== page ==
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Coaching Styles - HRC
Transcript of Coaching Styles - HRC
photo credit Nasa / Goddard Space Flight Center / Reto Stöckli
1 - The ways in which you plan your sessions
2 - The considerations you give to the way you plan the ways in which you intend to interact with the players
3 - What the benefits are of the following coaching styles:
Observation & Feedback
Trial & Error
4 - What the drawbacks of any of the above are
5 - How the way we interact with the players is important and the messages it sends
Consider the value of:
1 - Identifying from The Curriculum the area of the game you are going to be coaching
2 - Detailing the specific things you would like the players to get better at
3 - Thinking about (and maybe showing some examples) of what that looks like in The Game
4 - Planning practices that allow the players to practice these things in the ways that they do them in The Game
5 - Planning your interventions to link to a variety of methods of intervening and to aid players learning
Clear expectations and, often, quick returns
'I want you to receive on your back foot'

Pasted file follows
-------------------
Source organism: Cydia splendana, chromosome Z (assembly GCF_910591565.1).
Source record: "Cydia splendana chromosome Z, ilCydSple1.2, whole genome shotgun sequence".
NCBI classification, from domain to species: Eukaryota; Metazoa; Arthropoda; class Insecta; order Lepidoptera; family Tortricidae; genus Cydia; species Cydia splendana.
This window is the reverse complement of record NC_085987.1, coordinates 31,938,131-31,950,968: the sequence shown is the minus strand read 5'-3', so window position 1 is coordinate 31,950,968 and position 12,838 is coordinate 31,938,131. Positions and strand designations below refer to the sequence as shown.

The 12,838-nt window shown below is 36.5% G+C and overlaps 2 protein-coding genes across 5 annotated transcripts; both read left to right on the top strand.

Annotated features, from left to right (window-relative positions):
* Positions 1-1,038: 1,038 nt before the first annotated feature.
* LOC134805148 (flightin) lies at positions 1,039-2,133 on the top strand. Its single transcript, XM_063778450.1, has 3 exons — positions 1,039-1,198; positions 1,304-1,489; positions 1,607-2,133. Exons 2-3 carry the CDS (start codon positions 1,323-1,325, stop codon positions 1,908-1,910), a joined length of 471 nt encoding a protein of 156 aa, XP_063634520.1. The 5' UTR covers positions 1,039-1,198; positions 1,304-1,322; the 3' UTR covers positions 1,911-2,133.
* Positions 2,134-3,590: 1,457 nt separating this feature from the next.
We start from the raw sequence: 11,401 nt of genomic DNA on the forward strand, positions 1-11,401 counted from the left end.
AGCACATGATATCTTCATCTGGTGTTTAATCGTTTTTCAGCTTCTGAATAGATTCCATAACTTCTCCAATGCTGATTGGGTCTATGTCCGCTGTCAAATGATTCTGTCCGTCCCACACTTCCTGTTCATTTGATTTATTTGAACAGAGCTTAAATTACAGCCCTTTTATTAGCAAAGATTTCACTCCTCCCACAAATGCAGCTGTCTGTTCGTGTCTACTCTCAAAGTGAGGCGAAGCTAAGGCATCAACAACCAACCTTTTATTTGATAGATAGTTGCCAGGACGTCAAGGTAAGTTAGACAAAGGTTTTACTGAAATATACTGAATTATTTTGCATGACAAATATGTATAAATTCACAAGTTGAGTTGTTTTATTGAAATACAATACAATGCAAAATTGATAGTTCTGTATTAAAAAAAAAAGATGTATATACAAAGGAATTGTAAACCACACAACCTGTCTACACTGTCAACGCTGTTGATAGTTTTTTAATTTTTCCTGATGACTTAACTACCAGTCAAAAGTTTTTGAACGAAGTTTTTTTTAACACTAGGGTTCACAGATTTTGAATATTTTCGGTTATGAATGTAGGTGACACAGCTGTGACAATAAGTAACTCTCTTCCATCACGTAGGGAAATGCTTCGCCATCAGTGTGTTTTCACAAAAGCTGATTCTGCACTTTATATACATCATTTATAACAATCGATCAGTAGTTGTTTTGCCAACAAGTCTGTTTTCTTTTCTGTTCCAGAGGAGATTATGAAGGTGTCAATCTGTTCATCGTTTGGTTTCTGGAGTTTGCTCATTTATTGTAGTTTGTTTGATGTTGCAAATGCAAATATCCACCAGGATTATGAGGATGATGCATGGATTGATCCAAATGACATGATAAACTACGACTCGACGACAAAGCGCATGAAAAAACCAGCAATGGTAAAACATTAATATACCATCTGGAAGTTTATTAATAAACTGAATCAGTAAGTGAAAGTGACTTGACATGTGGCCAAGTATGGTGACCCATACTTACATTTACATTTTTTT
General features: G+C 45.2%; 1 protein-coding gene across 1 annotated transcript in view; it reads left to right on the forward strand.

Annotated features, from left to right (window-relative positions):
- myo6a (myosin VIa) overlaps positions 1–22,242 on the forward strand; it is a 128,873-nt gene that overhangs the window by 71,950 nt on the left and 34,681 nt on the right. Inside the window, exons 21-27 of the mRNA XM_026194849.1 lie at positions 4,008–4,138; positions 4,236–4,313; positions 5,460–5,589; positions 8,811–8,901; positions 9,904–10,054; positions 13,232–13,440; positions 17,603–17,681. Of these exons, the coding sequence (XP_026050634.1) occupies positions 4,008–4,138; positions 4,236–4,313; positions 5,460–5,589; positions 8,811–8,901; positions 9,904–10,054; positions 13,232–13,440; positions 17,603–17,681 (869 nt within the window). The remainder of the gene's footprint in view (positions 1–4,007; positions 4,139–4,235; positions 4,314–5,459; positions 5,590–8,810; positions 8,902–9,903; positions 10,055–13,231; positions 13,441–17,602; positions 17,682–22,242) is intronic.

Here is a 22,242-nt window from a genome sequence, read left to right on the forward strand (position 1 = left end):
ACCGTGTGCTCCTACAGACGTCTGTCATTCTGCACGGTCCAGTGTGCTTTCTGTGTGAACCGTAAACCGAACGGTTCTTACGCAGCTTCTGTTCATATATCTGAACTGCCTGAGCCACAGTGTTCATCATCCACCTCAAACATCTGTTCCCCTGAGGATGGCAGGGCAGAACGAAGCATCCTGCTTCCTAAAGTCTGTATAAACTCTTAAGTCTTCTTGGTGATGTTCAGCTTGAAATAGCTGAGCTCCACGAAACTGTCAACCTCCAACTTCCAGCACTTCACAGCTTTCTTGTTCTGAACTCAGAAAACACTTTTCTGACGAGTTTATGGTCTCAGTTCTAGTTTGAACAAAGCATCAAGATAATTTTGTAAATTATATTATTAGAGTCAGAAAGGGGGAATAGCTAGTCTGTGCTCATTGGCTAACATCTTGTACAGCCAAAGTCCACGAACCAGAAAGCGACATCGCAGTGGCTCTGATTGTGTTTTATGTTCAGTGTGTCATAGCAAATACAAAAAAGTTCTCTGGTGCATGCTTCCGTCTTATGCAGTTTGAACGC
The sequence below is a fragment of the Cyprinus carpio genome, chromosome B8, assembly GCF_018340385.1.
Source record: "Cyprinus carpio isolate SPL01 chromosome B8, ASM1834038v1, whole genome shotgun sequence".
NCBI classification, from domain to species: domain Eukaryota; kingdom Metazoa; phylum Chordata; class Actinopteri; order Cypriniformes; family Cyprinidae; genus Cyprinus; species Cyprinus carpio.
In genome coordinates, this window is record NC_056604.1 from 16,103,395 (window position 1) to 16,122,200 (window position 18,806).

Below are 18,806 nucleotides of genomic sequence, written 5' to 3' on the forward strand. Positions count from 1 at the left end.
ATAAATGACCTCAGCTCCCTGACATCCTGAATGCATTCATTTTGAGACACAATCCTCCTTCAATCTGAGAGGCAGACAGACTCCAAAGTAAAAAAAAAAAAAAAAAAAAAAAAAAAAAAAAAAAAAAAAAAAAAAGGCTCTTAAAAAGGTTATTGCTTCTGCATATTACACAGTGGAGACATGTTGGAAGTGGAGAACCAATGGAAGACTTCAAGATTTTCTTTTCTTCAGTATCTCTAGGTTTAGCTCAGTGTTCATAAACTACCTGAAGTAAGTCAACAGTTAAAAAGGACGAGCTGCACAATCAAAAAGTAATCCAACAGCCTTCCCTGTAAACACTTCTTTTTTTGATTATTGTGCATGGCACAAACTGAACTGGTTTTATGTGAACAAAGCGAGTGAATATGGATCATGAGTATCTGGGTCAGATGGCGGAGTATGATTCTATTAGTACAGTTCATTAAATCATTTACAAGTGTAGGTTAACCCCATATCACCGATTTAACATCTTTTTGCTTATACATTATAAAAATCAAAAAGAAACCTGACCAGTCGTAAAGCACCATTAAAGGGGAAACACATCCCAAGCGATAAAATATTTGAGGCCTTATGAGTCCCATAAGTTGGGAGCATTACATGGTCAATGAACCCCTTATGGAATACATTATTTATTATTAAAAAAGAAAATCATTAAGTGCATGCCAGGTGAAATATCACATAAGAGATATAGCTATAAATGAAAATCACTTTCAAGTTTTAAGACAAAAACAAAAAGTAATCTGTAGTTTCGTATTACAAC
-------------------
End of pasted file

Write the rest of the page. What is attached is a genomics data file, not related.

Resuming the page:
Helping the players to grow from knowing the name of something to knowing the meaning of something
When might you play the pass pressure side? Why?
Questions that players can answer and ones that ask the players to think
Observation and Feedback
Watch James; see how checks what's around before he gets the ball and then plays quickly as a result of what he saw.
Why might that be important?
Consider the balance between coaching mistakes and catching them doing it well
Helpful for creativity and finding different ways to do stuff.
Show me how you can speed the game up......
There is, it is likely, more than one answer (and more than the ones we have in our head)
Trial & Error
Some research by University of Wisconsin demonstrates that peoples brains are more engaged when they solve problems or puzzles.
'Try to recognise when to risk it and when to play safe'
Let the players have a go & identify if & when more info is needed
Jessica Ennis' coach Tony Minichiello spoke about Jessica's Olympic Long Jump competition:
'In the Long Jump, Jess was working off of a 17 step run up. On her first jump she took 18 - I didn't spot it but the video analyst did
The conundrum was do I tell her and change it or leave it as it was
I left it; sometimes it's knowing when to help and when to leave alone'
Is there a place for Skilful Neglect?